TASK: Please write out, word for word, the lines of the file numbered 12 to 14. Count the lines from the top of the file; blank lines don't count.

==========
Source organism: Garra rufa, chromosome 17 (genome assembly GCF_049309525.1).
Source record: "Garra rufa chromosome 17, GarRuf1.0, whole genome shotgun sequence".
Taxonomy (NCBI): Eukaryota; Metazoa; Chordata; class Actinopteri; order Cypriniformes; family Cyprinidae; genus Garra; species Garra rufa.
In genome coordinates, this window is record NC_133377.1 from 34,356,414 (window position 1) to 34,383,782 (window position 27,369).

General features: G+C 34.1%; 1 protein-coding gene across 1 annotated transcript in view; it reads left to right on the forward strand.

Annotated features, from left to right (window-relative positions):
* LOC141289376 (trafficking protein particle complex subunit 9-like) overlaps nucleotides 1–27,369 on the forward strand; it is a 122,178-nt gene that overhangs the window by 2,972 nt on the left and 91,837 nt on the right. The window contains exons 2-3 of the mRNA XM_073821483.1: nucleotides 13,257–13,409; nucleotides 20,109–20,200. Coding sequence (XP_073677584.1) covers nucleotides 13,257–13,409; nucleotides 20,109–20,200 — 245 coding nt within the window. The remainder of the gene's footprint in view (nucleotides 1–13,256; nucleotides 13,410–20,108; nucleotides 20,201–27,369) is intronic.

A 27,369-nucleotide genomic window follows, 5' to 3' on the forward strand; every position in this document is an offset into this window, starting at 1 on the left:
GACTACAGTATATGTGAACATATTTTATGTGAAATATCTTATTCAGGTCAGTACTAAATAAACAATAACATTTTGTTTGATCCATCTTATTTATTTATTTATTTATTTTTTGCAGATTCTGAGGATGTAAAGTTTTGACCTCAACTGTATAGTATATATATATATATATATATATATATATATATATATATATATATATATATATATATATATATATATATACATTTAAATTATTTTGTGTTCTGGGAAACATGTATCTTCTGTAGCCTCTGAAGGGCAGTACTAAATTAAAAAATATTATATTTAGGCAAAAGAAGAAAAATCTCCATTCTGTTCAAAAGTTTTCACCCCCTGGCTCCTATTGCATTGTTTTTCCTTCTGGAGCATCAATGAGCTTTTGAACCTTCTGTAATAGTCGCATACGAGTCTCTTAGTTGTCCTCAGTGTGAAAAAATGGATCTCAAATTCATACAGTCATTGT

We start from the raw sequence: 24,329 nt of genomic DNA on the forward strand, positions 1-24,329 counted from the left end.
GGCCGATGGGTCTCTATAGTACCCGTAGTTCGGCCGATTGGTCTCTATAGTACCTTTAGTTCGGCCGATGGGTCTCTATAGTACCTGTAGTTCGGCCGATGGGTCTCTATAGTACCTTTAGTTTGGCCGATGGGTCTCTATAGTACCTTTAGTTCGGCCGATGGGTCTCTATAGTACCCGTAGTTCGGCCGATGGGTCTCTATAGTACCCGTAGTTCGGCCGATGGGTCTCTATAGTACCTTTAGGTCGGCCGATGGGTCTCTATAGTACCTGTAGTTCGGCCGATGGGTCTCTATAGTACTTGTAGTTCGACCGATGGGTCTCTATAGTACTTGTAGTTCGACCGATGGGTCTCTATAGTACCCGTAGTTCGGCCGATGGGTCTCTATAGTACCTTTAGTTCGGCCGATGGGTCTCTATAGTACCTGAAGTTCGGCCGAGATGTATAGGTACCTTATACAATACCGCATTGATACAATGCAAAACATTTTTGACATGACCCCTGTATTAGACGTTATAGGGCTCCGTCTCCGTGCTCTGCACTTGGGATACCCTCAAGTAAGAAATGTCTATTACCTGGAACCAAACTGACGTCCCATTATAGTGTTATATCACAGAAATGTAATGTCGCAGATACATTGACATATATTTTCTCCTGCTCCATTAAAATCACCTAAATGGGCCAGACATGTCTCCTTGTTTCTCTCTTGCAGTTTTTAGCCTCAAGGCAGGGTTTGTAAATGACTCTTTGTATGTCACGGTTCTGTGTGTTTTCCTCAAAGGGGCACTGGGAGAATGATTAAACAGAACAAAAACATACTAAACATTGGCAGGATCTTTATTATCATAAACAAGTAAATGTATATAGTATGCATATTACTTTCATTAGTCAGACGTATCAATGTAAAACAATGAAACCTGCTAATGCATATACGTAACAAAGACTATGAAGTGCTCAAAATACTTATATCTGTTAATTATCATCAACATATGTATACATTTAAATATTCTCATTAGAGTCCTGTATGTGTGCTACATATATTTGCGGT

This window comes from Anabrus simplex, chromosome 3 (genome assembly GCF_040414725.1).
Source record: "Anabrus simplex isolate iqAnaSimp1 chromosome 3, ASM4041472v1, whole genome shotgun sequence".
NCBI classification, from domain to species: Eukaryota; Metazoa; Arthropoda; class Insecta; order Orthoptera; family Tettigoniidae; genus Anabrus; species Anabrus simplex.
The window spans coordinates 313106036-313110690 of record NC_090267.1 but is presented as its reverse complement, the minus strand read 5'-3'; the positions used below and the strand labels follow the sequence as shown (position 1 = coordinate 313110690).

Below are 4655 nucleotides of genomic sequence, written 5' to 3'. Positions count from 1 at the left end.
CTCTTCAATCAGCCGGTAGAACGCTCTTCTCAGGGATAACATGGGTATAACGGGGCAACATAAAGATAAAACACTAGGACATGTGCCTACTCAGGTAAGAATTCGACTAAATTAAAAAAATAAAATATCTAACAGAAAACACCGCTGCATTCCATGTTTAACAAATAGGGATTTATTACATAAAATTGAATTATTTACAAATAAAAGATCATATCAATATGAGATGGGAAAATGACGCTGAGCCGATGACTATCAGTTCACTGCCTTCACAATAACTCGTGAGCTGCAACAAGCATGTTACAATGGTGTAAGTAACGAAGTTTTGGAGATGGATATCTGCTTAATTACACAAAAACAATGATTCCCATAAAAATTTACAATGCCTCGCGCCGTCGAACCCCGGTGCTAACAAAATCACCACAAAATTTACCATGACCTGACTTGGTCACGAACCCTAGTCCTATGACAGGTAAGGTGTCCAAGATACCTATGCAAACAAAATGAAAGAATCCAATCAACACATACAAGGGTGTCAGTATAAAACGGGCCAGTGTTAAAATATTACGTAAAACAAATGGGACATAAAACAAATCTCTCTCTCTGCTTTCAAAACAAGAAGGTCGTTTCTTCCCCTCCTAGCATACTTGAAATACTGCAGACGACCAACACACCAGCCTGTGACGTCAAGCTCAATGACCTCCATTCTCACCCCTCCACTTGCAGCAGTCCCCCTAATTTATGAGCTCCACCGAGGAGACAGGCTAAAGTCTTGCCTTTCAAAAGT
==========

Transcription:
This window comes from Anabrus simplex, chromosome 3 (genome assembly GCF_040414725.1).
Source record: "Anabrus simplex isolate iqAnaSimp1 chromosome 3, ASM4041472v1, whole genome shotgun sequence".
NCBI classification, from domain to species: Eukaryota; Metazoa; Arthropoda; class Insecta; order Orthoptera; family Tettigoniidae; genus Anabrus; species Anabrus simplex.